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Le Mans 24 Hours: Hour 5, As It Happened, Dempsey versus Keating in GTE Am

Big gap between Toyotas, SMP and Rebellion close on track, G-Drive leads LMP2, GTE Pro remains tight


The gaps remained consistent for the first 20 minutes of the fifth hour in LMP1, with Kobayashi in the #7 Toyota roughly 50 seconds ahead of team-mate Fernando Alonso in the #8 Toyota. Nathanael Berthon in the #3 Rebellion continued to lead the non-hybrids in third, but was being rapidly caught by #11 SMP, with Stoffel Vandoorne at the wheel.

Egor Orudzhev followed in fifth in the #17 SMP, still around 24 seconds behind his team-mate, with Lotterer a further two laps back in sixth. Oliver Webb was ninth overall, behind the two leading LMP2s, a further lap behind Lotterer. Renger van der Zande was still way down the order after the #10 DragonSpeed’s earlier issues, placing in the mid-50s for the whole hour.

However, just over halfway into the hour, Vandoorne finally caught Berthon, with less than a second between the two. As with all racing, catching is much easier than overtaking, and Vandoorne stayed behind, with traffic causing the Belgian to slip back to two seconds behind, and once he pitted, handed the car over to Mikhail Aleshin, meaning the pass would have to wait until later.

Berthon pitted a lap later for full service of tyres, fuel and driver change, handing the car over to Thomas Laurent. Lotterer also pitted his #1 Rebellion just before the full-course yellow, handing over Swiss Neel Jani.

After the full-course yellow, the gaps had come down a bit, with 40 seconds between Kobayashi and Alonso, with the #11 SMP of Aleshin and #17 of Sirotkin managing to leapfrog Laurent during the pitstops. All three were a lap down to the Toyotas, with Sirotkin 10 seconds behind his team-mate and Laurent 30 seconds adrift.


Roman Rusinov holds the lead in LMP2 for the #26 G-Drive Oreca squad, having built a gap over Pierre Thiriet in the #36 Signatech Alpine.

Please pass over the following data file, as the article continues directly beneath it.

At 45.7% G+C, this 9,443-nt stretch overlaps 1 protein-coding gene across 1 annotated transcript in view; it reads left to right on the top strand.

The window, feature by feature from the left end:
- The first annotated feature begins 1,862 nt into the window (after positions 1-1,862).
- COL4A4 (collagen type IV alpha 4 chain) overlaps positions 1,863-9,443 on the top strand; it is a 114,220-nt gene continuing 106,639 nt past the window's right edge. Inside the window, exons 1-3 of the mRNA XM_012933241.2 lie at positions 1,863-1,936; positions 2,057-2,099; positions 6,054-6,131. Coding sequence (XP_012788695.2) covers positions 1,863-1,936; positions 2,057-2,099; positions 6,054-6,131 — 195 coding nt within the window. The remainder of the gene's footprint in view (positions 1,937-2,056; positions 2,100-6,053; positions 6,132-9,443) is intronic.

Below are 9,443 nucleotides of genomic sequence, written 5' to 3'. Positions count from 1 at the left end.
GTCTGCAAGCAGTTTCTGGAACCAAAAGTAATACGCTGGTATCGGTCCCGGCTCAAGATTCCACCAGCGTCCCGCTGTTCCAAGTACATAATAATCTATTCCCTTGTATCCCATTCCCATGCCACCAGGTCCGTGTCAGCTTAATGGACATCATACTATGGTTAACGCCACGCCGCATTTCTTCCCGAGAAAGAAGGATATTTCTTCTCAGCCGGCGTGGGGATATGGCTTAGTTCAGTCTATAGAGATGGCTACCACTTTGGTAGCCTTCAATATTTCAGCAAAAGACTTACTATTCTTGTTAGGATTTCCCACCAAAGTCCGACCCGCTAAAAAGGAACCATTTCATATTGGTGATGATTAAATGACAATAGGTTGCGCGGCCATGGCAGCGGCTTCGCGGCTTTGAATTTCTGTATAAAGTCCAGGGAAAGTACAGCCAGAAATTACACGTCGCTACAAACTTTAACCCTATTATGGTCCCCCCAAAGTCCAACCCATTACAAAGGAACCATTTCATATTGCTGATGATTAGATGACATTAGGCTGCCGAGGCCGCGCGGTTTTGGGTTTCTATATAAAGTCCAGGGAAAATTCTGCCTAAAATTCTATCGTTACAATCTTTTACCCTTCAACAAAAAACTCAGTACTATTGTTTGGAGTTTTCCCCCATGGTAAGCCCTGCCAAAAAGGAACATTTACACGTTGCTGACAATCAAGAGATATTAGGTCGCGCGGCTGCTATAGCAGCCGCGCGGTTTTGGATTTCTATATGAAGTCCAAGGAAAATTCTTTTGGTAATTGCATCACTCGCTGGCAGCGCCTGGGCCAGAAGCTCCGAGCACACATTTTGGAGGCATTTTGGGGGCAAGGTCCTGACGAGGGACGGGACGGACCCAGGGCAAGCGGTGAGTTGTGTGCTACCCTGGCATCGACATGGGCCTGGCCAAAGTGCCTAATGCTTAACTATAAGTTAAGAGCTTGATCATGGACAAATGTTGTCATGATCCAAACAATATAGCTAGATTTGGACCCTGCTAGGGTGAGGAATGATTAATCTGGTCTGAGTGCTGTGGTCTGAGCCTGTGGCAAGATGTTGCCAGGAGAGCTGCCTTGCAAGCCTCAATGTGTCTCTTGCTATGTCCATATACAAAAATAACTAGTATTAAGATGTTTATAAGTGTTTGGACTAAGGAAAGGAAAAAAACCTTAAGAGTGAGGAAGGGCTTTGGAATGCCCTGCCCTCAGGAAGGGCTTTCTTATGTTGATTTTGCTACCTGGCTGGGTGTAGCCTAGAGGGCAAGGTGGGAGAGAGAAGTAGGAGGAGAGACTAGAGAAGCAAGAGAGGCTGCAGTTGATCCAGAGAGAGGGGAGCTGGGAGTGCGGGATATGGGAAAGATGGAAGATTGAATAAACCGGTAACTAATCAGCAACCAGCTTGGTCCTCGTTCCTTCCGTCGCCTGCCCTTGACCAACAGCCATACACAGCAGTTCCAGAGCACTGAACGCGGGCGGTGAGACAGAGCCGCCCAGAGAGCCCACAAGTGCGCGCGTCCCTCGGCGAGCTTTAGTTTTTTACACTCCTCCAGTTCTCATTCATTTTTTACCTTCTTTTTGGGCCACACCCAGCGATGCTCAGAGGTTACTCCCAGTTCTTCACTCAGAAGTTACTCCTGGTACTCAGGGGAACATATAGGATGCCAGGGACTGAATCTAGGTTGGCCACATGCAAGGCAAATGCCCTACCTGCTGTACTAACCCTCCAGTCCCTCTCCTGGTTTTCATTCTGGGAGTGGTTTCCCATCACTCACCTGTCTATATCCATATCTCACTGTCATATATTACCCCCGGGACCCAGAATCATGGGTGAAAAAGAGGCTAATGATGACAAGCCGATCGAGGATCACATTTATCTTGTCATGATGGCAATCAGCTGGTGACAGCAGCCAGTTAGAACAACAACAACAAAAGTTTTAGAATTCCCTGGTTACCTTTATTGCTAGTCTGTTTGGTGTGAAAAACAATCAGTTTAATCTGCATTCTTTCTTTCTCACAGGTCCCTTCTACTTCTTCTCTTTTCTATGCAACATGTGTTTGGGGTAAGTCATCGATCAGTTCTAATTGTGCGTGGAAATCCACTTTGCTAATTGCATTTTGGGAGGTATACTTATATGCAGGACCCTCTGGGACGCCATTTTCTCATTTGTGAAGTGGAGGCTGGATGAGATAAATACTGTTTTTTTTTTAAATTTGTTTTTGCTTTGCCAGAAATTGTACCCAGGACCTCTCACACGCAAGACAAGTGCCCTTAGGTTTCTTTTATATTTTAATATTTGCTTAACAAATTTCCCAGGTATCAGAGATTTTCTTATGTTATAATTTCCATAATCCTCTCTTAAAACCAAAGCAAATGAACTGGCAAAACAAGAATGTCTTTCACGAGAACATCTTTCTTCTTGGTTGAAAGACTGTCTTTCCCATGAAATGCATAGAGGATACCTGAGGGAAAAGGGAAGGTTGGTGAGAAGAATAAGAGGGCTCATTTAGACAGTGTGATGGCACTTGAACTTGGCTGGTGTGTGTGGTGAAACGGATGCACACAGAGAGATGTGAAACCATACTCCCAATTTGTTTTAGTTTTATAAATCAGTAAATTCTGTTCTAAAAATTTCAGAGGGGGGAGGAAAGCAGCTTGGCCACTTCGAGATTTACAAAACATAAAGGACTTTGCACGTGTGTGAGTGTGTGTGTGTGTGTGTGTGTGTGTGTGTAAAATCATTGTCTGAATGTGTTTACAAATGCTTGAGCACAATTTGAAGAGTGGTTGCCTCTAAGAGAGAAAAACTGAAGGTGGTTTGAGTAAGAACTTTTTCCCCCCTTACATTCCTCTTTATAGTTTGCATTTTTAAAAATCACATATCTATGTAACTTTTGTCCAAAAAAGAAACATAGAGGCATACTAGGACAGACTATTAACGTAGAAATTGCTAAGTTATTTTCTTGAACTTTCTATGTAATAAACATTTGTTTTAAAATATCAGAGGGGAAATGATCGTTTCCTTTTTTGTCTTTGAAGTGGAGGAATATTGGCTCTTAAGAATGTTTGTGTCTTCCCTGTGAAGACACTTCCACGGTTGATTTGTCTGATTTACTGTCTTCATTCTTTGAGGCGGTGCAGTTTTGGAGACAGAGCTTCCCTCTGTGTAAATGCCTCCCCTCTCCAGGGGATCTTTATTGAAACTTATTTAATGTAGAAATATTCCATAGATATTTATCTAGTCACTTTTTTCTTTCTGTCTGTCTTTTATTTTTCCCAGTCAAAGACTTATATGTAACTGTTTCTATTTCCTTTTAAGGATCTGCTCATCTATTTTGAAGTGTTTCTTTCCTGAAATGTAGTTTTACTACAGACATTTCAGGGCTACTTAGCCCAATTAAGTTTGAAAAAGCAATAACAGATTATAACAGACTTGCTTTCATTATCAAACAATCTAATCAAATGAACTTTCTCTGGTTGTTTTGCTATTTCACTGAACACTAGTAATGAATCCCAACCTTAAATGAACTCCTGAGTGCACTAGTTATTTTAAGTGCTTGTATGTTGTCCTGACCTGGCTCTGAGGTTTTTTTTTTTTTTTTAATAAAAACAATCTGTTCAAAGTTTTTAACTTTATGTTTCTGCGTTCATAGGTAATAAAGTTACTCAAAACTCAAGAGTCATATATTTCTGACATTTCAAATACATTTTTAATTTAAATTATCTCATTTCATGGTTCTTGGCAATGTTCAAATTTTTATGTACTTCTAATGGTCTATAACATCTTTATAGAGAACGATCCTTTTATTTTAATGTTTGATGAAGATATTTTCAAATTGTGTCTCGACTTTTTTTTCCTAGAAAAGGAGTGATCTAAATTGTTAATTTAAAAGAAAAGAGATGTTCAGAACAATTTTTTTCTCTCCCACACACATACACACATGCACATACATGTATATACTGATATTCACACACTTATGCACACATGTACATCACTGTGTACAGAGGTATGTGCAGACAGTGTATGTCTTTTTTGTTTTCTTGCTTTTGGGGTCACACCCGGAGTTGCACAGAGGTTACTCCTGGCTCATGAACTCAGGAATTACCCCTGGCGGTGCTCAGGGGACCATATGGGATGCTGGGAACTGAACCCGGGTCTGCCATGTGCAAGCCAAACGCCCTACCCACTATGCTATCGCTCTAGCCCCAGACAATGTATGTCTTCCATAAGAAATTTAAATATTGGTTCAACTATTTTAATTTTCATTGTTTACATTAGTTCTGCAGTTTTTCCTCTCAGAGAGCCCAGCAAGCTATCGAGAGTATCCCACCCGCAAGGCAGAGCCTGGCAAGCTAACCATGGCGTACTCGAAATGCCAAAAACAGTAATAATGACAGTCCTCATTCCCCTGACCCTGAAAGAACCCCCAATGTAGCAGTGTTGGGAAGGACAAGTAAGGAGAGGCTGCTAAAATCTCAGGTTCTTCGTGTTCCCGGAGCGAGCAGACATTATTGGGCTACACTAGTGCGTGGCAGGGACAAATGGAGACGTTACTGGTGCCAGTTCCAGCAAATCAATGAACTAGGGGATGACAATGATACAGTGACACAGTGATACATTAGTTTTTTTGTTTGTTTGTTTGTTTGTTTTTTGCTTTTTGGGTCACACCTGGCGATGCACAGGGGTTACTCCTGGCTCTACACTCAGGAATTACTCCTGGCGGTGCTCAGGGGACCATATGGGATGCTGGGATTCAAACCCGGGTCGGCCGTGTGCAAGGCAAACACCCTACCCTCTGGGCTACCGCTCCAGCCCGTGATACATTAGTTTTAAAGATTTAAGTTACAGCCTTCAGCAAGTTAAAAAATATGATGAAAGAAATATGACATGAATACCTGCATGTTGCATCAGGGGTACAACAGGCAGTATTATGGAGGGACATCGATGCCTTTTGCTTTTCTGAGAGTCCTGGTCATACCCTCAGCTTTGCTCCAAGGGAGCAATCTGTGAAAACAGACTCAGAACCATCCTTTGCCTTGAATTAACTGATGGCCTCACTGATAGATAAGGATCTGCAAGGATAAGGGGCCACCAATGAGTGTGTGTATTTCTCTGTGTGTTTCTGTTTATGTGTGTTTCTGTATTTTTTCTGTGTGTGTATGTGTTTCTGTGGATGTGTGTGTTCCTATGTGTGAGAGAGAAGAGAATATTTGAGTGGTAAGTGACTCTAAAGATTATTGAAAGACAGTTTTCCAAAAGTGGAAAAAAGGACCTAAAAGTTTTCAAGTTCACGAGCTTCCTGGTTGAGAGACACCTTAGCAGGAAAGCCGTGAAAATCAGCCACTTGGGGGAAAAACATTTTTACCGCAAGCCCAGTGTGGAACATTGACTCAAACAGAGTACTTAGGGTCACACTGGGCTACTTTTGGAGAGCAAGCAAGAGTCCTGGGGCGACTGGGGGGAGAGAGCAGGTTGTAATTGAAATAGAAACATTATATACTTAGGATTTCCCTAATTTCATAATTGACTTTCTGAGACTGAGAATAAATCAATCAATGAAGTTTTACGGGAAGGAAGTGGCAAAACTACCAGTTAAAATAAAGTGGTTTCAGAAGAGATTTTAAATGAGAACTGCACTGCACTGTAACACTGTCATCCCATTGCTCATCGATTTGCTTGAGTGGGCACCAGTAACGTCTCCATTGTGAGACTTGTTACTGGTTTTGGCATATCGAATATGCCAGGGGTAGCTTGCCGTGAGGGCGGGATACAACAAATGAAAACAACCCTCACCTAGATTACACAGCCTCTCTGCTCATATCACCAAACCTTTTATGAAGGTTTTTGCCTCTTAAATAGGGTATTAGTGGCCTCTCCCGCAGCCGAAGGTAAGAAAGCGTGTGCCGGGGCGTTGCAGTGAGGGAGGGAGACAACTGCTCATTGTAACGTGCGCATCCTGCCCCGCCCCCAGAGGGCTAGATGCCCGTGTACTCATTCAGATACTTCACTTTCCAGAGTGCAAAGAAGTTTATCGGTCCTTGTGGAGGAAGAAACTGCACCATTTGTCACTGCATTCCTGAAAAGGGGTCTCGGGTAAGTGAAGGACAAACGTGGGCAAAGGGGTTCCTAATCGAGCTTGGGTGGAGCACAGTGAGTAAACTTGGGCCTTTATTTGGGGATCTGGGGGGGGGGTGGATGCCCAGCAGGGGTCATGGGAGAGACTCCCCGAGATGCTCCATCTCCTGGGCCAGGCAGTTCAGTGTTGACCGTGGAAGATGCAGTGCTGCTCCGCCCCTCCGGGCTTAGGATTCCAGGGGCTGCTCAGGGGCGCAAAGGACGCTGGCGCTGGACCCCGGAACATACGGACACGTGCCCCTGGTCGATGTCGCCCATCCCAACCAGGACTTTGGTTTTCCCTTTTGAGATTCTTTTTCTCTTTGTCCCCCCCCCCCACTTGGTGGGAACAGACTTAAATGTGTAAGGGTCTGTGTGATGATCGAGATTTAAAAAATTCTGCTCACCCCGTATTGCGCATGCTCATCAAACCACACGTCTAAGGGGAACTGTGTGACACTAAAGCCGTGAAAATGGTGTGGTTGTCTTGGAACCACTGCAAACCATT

As the race entered its fifth hour, the gap between the duelling leaders in LMP2 extended gradually; after 10 minutes of the hour, the pair were separated by two-and-a-half seconds.

Sure enough, both cars would pit on the same lap once again with almost 20 minutes of the hour in the books. Rusinov took over the leading #26 Oreca from Job Van Uitert. The young Dutchman told Nick Daman on Radio Le Mans: “It was a good fight with Thiriet, and it feels good to be in the lead again, but it’s a long race and we have to keep our feet on the ground.”

Thiriet stayed behind the wheel for another stint. Over the course of this stint, the gap would gradually extend, with Rusinov building a ten second gap over Thiriet.

The battle for third in class was still roughly 40 seconds back from the top two with half of the fifth hour in the book; Gabriel Aubry (#38 Jackie Chan DC Oreca) holding a 28-second advantage over Pastor Maldonado in the #31 DragonSpeed Oreca.

With 10 minutes of the hour left to run, a GTE AM-triggered Full Course Yellow created drama for both cars in the LMP2 top two, as they both needed to pit in spite of the pit lane being effectively closed under FCY conditions.

Both cars took on five seconds of fuel per the ‘emergency services’ regulation, and then pitted for a full service on the next lap, just after the clock ticked over to start the sixth hour.

Meanwhile, the Spirit of Race Ferrari that caused the pause held up the #37 Jackie Chan DC Oreca out of fourth at pit entry, much to the chagrin of driver Ricky Taylor, who came in just as green-flag action resumed.